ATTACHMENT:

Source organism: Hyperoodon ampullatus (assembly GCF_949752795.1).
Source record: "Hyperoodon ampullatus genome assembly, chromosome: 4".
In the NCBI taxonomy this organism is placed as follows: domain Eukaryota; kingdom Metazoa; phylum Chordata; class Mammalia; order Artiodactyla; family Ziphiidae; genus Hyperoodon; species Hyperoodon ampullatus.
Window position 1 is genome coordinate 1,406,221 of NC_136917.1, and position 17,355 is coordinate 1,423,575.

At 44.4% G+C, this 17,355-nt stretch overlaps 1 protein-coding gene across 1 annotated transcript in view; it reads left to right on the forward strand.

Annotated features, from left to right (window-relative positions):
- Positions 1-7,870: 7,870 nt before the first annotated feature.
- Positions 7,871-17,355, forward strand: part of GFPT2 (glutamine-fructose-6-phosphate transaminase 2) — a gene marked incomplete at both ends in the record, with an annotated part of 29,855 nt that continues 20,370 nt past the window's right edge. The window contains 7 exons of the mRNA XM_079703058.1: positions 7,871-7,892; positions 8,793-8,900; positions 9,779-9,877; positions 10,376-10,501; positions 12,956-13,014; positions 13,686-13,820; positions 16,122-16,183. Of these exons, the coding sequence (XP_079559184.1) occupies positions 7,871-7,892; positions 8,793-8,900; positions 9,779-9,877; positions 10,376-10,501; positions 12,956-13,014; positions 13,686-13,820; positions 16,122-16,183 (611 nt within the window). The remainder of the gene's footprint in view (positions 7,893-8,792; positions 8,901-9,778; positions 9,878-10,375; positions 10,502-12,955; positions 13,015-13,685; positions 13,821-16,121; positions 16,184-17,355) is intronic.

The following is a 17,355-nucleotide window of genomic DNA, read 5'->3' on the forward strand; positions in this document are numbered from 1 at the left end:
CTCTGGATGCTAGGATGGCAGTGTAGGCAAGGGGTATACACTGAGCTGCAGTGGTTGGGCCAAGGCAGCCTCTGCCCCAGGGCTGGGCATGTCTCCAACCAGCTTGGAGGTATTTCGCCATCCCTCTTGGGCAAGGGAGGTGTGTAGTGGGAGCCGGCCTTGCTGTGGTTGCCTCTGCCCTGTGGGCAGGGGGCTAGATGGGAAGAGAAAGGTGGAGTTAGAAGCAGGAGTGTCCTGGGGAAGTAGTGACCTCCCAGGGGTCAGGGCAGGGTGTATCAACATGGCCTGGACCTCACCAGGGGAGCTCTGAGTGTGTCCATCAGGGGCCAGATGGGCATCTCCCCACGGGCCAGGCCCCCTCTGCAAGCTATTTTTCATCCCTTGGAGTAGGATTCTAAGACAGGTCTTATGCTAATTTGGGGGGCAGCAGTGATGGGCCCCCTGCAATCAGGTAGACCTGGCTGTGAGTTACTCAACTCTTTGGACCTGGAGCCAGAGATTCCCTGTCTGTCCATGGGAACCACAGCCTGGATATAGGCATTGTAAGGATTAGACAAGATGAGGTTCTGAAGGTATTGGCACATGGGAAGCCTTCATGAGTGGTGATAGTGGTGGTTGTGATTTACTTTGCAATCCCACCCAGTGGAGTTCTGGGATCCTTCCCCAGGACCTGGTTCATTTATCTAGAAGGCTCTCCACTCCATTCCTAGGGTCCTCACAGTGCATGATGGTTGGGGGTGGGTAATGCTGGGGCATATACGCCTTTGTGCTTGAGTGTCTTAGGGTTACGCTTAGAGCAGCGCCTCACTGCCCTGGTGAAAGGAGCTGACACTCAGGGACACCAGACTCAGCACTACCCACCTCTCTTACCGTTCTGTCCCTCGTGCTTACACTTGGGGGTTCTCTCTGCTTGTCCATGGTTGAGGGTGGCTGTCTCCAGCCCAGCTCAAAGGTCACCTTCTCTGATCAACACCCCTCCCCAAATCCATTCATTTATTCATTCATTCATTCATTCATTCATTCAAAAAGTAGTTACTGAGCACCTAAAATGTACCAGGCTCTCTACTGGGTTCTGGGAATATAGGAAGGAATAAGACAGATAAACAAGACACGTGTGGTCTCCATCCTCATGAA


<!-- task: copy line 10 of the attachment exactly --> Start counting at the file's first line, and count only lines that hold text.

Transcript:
CTCTGGATGCTAGGATGGCAGTGTAGGCAAGGGGTATACACTGAGCTGCAGTGGTTGGGCCAAGGCAGCCTCTGCCCCAGGGCTGGGCATGTCTCCAACCAGCTTGGAGGTATTTCGCCATCCCTCTTGGGCAAGGGAGGTGTGTAGTGGGAGCCGGCCTTGCTGTGGTTGCCTCTGCCCTGTGGGCAGGGGGCTAGATGGGAAGAGAAAGGTGGAGTTAGAAGCAGGAGTGTCCTGGGGAAGTAGTGACCTCCCAGGGGTCAGGGCAGGGTGTATCAACATGGCCTGGACCTCACCAGGGGAGCTCTGAGTGTGTCCATCAGGGGCCAGATGGGCATCTCCCCACGGGCCAGGCCCCCTCTGCAAGCTATTTTTCATCCCTTGGAGTAGGATTCTAAGACAGGTCTTATGCTAATTTGGGGGGCAGCAGTGATGGGCCCCCTGCAATCAGGTAGACCTGGCTGTGAGTTACTCAACTCTTTGGACCTGGAGCCAGAGATTCCCTGTCTGTCCATGGGAACCACAGCCTGGATATAGGCATTGTAAGGATTAGACAAGATGAGGTTCTGAAGGTATTGGCACATGGGAAGCCTTCATGAGTGGTGATAGTGGTGGTTGTGATTTACTTTGCAATCCCACCCAGTGGAGTTCTGGGATCCTTCCCCAGGACCTGGTTCATTTATCTAGAAGGCTCTCCACTCCATTCCTAGGGTCCTCACAGTGCATGATGGTTGGGGGTGGGTAATGCTGGGGCATATACGCCTTTGTGCTTGAGTGTCTTAGGGTTACGCTTAGAGCAGCGCCTCACTGCCCTGGTGAAAGGAGCTGACACTCAGGGACACCAGACTCAGCACTACCCACCTCTCTTACCGTTCTGTCCCTCGTGCTTACACTTGGGGGTTCTCTCTGCTTGTCCATGGTTGAGGGTGGCTGTCTCCAGCCCAGCTCAAAGGTCACCTTCTCTGATCAACACCCCTCCCCAAATCCATTCATTTATTCATTCATTCATTCATTCATTCATTCAAAAAGTAGTTACTGAGCACCTAAAATGTACCAGGCTCTCTACTGGGTTCTGGGAATATAGGAAGGAATAAGACAGATAAACAAGACACGTGTGGTCTCCATCCTCATGAA